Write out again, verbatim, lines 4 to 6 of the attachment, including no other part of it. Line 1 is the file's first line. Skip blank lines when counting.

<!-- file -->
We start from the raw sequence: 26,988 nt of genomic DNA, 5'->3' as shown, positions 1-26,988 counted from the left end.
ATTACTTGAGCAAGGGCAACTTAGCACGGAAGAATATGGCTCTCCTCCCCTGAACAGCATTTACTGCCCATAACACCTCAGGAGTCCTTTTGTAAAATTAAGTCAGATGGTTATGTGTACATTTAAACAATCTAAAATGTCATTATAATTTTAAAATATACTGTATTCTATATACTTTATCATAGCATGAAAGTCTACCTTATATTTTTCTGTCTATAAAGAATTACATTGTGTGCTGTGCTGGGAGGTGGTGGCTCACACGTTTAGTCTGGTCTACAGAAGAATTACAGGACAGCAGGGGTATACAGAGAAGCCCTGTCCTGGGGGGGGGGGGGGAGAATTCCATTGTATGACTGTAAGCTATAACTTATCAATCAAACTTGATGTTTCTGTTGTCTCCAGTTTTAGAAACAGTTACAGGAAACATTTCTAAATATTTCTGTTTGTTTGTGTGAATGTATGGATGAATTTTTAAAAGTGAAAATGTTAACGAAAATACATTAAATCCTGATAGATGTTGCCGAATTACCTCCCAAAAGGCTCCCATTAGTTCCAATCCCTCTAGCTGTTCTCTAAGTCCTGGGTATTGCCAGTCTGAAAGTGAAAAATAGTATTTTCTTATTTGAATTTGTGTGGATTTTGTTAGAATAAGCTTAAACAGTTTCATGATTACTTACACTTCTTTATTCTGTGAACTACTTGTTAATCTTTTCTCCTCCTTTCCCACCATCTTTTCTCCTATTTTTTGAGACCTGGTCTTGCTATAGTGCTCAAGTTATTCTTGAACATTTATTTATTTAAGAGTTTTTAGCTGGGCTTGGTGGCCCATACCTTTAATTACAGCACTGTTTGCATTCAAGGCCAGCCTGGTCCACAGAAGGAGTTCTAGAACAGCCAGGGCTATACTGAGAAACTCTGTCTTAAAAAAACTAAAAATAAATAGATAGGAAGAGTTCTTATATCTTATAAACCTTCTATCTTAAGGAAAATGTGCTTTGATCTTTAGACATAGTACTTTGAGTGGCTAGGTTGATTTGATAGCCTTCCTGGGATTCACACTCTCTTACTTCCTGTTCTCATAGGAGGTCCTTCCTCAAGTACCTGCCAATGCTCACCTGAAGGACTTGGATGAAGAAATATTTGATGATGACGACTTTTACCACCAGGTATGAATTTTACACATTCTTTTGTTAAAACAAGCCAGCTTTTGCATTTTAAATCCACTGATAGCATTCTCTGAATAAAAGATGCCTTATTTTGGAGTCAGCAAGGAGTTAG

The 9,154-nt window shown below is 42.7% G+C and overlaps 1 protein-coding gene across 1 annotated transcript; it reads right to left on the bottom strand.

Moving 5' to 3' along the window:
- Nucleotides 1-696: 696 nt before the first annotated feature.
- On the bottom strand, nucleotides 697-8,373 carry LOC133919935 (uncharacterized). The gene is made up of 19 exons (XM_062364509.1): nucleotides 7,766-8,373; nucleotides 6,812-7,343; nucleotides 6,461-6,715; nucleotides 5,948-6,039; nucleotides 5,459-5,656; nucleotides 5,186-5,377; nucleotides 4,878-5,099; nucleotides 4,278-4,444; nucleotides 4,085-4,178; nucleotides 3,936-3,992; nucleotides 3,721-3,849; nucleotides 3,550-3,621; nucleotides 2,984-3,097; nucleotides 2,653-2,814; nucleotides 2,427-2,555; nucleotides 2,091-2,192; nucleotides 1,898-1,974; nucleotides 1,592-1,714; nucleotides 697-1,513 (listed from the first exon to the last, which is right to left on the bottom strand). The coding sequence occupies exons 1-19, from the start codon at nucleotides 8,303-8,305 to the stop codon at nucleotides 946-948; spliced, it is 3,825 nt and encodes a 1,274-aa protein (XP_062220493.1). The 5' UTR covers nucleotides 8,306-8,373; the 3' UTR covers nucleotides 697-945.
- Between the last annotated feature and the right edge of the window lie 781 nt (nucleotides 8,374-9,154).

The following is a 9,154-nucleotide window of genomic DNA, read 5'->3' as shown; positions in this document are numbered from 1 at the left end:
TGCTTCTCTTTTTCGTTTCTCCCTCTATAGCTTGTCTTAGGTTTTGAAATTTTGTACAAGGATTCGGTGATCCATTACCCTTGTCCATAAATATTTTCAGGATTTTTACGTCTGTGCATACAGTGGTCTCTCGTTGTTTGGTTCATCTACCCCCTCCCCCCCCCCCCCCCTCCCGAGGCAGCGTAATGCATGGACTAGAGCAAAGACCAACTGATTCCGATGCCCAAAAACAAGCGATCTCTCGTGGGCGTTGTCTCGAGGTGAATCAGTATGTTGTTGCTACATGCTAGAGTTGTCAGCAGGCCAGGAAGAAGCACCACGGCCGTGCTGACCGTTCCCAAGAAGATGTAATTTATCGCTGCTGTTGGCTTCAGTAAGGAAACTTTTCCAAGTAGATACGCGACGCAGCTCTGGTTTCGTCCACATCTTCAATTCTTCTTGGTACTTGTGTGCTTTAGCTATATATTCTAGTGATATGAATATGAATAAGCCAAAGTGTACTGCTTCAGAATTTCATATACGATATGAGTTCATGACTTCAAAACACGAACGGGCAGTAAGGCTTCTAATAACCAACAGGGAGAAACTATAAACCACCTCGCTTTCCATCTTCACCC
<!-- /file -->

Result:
Moving 5' to 3' along the window:
- Nucleotides 1-696: 696 nt before the first annotated feature.
- On the bottom strand, nucleotides 697-8,373 carry LOC133919935 (uncharacterized). The gene is made up of 19 exons (XM_062364509.1): nucleotides 7,766-8,373; nucleotides 6,812-7,343; nucleotides 6,461-6,715; nucleotides 5,948-6,039; nucleotides 5,459-5,656; nucleotides 5,186-5,377; nucleotides 4,878-5,099; nucleotides 4,278-4,444; nucleotides 4,085-4,178; nucleotides 3,936-3,992; nucleotides 3,721-3,849; nucleotides 3,550-3,621; nucleotides 2,984-3,097; nucleotides 2,653-2,814; nucleotides 2,427-2,555; nucleotides 2,091-2,192; nucleotides 1,898-1,974; nucleotides 1,592-1,714; nucleotides 697-1,513 (listed from the first exon to the last, which is right to left on the bottom strand). The coding sequence occupies exons 1-19, from the start codon at nucleotides 8,303-8,305 to the stop codon at nucleotides 946-948; spliced, it is 3,825 nt and encodes a 1,274-aa protein (XP_062220493.1). The 5' UTR covers nucleotides 8,306-8,373; the 3' UTR covers nucleotides 697-945.